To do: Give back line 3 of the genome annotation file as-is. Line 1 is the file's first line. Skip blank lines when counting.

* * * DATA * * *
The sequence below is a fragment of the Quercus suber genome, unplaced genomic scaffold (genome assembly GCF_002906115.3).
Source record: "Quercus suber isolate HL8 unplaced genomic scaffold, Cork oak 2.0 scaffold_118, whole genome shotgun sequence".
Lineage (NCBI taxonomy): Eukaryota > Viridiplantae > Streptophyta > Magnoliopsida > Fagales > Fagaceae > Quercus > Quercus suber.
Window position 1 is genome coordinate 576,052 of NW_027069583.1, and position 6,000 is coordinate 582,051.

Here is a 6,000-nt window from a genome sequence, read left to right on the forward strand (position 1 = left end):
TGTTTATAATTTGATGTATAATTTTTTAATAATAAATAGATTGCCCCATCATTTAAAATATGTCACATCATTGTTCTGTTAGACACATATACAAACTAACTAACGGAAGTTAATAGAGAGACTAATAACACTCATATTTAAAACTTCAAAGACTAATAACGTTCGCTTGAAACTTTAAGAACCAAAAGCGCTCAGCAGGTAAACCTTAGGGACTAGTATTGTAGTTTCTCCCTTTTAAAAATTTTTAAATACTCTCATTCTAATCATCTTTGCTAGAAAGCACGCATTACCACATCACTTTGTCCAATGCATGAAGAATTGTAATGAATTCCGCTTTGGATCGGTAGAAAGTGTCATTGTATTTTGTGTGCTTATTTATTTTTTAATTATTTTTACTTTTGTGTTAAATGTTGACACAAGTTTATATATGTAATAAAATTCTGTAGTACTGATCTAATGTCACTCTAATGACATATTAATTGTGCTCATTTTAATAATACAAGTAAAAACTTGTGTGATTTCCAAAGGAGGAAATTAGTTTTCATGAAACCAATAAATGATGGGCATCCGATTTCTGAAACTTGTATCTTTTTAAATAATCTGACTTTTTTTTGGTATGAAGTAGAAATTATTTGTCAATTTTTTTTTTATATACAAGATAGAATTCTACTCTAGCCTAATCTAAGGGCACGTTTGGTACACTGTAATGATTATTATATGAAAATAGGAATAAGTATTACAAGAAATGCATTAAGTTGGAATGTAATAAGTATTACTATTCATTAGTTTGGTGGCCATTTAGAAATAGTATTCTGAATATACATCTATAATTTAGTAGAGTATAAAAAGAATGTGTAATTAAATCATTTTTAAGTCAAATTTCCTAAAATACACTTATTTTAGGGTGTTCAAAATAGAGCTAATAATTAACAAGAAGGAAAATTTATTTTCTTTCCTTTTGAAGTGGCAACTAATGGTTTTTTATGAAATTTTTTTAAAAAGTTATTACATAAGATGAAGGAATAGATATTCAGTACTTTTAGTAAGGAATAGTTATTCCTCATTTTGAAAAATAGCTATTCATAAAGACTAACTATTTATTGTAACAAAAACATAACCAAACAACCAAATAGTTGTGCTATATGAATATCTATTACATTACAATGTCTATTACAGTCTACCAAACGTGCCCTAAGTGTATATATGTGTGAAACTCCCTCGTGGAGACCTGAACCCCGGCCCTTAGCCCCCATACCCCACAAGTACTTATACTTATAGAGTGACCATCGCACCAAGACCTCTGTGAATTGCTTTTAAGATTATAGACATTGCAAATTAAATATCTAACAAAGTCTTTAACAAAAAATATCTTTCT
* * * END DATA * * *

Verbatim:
Lineage (NCBI taxonomy): Eukaryota > Viridiplantae > Streptophyta > Magnoliopsida > Fagales > Fagaceae > Quercus > Quercus suber.